Hair Today, Gone Tomorrow

Momservation: Letting your child express their individuality and the pain it causes you to keep your mouth shut is your own mother’s sweet revenge for suffering through acid washed jeans with holes in the knees, black lace gloves and ten pounds of Aqua Net in your hair.

 

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I knew if I was patient enough it would finally happen.

 

Of course there were times I thought being patient might kill me or at least cause me to make a midnight raid into my son’s room with clipping shears.

 

For eighteen months I suffered in silence. Well, not quite silence, but I really tried to reign in the subtle hints, suggestions and bribes.

 

And each day I cursed Zac and Cody and their moppy heads. The second I saw their shaggy style on “The Suite Life of Zac and Cody” I knew their Disney influence was going to be trouble.

 

So you can imagine my elation when my nine year-old son, Logan, finally uttered those sweet seven words, “Mom, I want to cut my hair.”

 

I wanted to shout for joy. I wanted to sob in relief that his phase of looking like a 70’s love child was, indeed, just a phase. I wanted to do a happy dance and burst into song to sing his praises for coming to his senses.

 

But, I had to play it cool so I wouldn’t undo eighteen months of tortuously supporting his self-esteem and self-image of wanting to look like Shaggy from Scooby Do.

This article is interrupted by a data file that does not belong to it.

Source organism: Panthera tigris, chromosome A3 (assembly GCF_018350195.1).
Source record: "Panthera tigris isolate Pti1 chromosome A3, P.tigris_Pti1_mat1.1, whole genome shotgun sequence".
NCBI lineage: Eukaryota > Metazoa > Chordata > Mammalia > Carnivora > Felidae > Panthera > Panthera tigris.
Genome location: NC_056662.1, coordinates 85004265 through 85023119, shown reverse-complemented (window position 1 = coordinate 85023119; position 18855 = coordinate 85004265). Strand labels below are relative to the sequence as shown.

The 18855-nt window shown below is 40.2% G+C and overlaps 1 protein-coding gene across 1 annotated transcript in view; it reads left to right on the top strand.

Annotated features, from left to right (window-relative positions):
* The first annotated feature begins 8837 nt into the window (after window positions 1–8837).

“Are you sure?” I asked calmly while praying feverishly this one question wouldn’t change his mind.

 

“Yeah. Can we go today?” Logan asked.

 

“Let me get the car!” I raced for my keys.

 

“Um, Mom. School starts in 10 minutes. I meant after school.”

 

“Right. I’ll just call and make you an appointment after I drop you off.” The second his feet hit the school curb I was on my cell phone dialing.

 

I began to imagine having my adorable, clean-cut, All-American boy back. No more school pictures where I could hardly see those beautiful blue eyes. No more soccer pictures hiding his expressive eyebrows. No more basketball pictures disguising his ghost white forehead that hadn’t seen sun in nearly two years. No more evenings of staring at my son over the dinner table, trying to picture my little baby under all that hair.

 

Don’t get me wrong, Logan could’ve decided to shave half his head, dyed the other half rainbow, wear only orange and walk backwards on Sundays and I would’ve still seen him as perfect.

 

But then all bets are off and I wouldn’t have had to keep my mouth shut. I would’ve told him he was being a ding-dong.

 

Protecting self-esteem and self-image does not trump looking like an idiot.

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